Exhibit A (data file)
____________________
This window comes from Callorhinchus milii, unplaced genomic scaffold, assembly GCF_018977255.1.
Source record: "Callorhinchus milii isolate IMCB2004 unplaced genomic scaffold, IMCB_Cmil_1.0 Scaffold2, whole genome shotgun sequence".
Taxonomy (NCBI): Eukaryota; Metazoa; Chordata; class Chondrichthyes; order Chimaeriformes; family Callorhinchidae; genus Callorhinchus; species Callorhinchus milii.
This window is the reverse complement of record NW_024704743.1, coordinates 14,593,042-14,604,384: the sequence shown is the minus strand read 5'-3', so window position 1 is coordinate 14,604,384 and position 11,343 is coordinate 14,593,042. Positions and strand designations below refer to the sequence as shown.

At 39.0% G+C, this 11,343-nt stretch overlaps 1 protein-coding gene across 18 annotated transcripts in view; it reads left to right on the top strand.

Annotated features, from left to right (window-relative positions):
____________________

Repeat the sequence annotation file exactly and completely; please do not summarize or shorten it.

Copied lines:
This window comes from Callorhinchus milii, unplaced genomic scaffold, assembly GCF_018977255.1.
Source record: "Callorhinchus milii isolate IMCB2004 unplaced genomic scaffold, IMCB_Cmil_1.0 Scaffold2, whole genome shotgun sequence".
Taxonomy (NCBI): Eukaryota; Metazoa; Chordata; class Chondrichthyes; order Chimaeriformes; family Callorhinchidae; genus Callorhinchus; species Callorhinchus milii.
This window is the reverse complement of record NW_024704743.1, coordinates 14,593,042-14,604,384: the sequence shown is the minus strand read 5'-3', so window position 1 is coordinate 14,604,384 and position 11,343 is coordinate 14,593,042. Positions and strand designations below refer to the sequence as shown.

At 39.0% G+C, this 11,343-nt stretch overlaps 1 protein-coding gene across 18 annotated transcripts in view; it reads left to right on the top strand.

Annotated features, from left to right (window-relative positions):